But again what is the truth? I made these two photographs of butter-lamps at Spituk Gompa in Ladakh. I’ve described the scene before, but let me try and recreate it. When I made the images of the lamps, I was standing alone in a darkened sanctum sanctorum, the windows of which were covered in soot, the air heavy with the fragrance of incense and oil, the sound of monks chanting their prayers in my ears. It wasn’t cold but I shivered, and I had goose bumps, as God came to my mind and I felt “faith”. I cannot help but quote Rumi who said: “In your light I learn how to love. In your beauty, how to make poems. You dance inside my chest where no-one sees you, but sometimes I do, and that sight becomes this art.” 

On a more prosaic note, both these images might “appear” to be the same at the first superficial glance –but they actually aren’t. Appearances are not reality. As Van Gogh wrote in a letter to his brother: “One may have a blazing hearth in his soul and yet no one ever came to sit by it. Passers-by see only a wisp of smoke rising from the chimney and continue on their way.”

Yes, these were made at the same place, almost the same time, with the same light, yet these are different. Without meaning to get into the technicalities of photography which you know I don’t get into, the difference in them lies in the settings of the shutter speed, aperture (or how much the lens is opened or stopped down) and ISO (or film sensitivity) which form what is called the “exposure triangle”.  I can juggle these into myriad combinations to create different photographs, but as photographers would tell you, only one combination is the “perfect exposure”.  Again perfect for whom?

As an analogy, I’d interpret these terms to be the pace at which we see things around us, how much we open our eyes to observe and not merely see, and how sensitive we are to that which we observe. An imbalance in any of these settings results in a “not so good photograph”, a distortion of reality, a misinterpretation of the truth. So we need to slow down in life, observe deeply and with more sensitivity. Coming back to where we were, again both images are real, you might like one, and I the other.  Having said that, in all these unique combinations of speed, aperture and sensitivity there will be one that comes closest to reality, on which both you and I will agree. The problem lies in reaching that agreement. We are unwilling to let go of our positions, of our dominant (predominant?) ego. Remember how difficult it is to say with absolute brutal honesty: “I’m sorry, I was wrong, I didn’t understand you. Please forgive me.”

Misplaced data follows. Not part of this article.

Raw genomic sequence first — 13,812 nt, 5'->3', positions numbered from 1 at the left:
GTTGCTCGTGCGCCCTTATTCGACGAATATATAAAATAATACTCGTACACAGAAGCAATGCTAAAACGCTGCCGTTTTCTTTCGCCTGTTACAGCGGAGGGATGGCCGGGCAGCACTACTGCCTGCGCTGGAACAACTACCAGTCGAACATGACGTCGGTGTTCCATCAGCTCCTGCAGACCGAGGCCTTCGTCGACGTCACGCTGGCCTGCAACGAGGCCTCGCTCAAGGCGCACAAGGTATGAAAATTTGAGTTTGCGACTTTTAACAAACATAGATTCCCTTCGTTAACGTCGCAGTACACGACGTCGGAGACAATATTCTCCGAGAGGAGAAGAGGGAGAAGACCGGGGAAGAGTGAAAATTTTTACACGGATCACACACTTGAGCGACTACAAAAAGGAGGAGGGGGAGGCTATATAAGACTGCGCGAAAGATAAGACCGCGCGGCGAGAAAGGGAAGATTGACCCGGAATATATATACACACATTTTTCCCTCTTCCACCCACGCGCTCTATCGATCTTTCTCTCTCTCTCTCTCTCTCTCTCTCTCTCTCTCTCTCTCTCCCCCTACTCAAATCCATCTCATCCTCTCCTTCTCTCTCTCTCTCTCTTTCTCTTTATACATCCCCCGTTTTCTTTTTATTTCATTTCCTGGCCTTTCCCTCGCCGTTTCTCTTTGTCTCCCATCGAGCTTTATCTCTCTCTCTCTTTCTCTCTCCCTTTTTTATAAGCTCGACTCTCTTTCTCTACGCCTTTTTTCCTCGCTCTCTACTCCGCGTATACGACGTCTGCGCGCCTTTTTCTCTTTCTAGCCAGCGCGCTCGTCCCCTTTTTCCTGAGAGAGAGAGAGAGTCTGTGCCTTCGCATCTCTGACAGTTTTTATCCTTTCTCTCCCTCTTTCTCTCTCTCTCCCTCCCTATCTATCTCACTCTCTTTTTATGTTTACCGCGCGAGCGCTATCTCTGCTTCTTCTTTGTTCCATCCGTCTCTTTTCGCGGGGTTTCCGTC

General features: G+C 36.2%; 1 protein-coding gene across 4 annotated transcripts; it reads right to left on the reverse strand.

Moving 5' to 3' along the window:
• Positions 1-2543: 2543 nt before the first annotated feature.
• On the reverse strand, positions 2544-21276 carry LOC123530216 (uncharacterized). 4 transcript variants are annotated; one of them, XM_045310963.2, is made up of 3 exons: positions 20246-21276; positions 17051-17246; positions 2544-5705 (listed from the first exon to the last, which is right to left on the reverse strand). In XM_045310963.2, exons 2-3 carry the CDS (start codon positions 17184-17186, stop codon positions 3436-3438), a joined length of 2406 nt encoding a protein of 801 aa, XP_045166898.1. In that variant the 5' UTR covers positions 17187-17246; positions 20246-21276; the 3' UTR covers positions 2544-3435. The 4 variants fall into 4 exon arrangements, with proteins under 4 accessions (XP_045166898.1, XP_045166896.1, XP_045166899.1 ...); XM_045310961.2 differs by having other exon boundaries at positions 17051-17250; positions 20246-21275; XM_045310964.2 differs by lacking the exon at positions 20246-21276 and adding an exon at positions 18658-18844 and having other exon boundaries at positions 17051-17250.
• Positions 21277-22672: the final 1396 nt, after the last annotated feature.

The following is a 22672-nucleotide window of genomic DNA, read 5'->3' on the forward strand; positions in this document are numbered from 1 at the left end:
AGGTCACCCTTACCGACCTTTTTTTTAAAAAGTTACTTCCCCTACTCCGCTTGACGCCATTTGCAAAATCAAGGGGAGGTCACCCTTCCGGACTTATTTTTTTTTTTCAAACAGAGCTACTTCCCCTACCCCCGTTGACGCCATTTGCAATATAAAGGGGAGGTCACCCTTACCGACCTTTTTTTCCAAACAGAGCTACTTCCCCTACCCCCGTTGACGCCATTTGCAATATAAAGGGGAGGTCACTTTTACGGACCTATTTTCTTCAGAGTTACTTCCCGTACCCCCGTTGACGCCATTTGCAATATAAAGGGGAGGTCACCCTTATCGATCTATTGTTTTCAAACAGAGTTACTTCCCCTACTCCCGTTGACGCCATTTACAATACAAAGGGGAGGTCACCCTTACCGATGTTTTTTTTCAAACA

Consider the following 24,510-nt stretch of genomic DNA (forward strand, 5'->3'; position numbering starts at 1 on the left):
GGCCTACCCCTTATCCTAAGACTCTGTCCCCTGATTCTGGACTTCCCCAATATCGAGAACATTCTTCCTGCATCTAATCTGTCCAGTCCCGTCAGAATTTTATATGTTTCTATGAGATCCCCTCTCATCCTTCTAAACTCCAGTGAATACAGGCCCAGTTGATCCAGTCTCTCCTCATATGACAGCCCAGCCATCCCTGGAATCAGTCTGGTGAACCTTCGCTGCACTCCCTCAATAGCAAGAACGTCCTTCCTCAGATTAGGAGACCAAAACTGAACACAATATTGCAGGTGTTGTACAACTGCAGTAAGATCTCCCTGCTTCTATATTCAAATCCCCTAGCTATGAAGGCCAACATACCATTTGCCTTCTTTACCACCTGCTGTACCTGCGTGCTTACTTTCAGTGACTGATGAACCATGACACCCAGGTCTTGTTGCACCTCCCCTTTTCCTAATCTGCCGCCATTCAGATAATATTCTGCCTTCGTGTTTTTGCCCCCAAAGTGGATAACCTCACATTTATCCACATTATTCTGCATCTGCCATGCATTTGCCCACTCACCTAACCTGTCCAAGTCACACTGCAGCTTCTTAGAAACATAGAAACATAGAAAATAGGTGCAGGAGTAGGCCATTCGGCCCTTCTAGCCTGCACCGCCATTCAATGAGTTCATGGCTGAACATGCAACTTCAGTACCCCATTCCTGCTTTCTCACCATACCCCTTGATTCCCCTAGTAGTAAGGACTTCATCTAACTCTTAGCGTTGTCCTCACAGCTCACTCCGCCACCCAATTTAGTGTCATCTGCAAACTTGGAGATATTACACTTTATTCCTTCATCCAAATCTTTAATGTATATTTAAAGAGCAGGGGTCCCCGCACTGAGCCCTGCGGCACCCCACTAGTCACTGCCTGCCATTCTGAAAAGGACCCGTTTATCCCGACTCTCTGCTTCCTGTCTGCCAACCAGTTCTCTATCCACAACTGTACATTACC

I might not agree with you but I must recognize and realize that your perspective is real as well. On my “About” page, I wrote this: “In the continuum of time and space, intermediate finite moments shape our being and our perception, our mental prisms. After passing through our own prisms of perception, each refraction of reality contains only some pure essence of the light, only an incomplete part. So we will always experience some aspect of reality, of the truth, but only from our perspectives. None will see the whole, complete light. These are musings from my own refraction.”

Photography for me is a passion, but it is also spiritual. Just as my writing is. I can’t photograph or write at the speed of my thoughts. So I slow down to think and speak aloud as I type, observing carefully the tumult within me subside, as I become more sensitive to who I really am. And as I’ve said before, I don’t edit, I don’t rearrange. I photograph and write with honesty each time – and by doing that every time with honesty, it becomes easier for me to express the truth, and for me to be me. Rhonda Byrne called it “The Secret” – you can call it a self-fulfilling prophecy, psychologists can call it auto-suggestion, I merely say this is the truth. Or if you’d prefer to, you can just call it:

The Perfect Exposure.

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The Lord is my Shepherd

In our high-speed and high-tech world, walking has sadly and unfortunately fallen out of favor.  “Pedestrian” is almost derogatory – a euphemism for something prosaic, rather ordinary and commonplace. Yet, walking with intention, walking for a purpose has deep roots. Australia’s aborigines walk during rites of passage, while Native Americans conduct vision quests in the wilderness; for many centuries, millenia perhaps, people have walked the Camino de Santiago, which spans across the breadth of Spain. I recollect having read someplace: All these pilgrims place one foot firmly in front of the other, to fall in step with the rhythms of the universe and the cadence of their own hearts. As one foot walks, the other rests. The fact of doing and being comes into balance. Remember “The Pilgrim’s Progress” written by John Bunyan?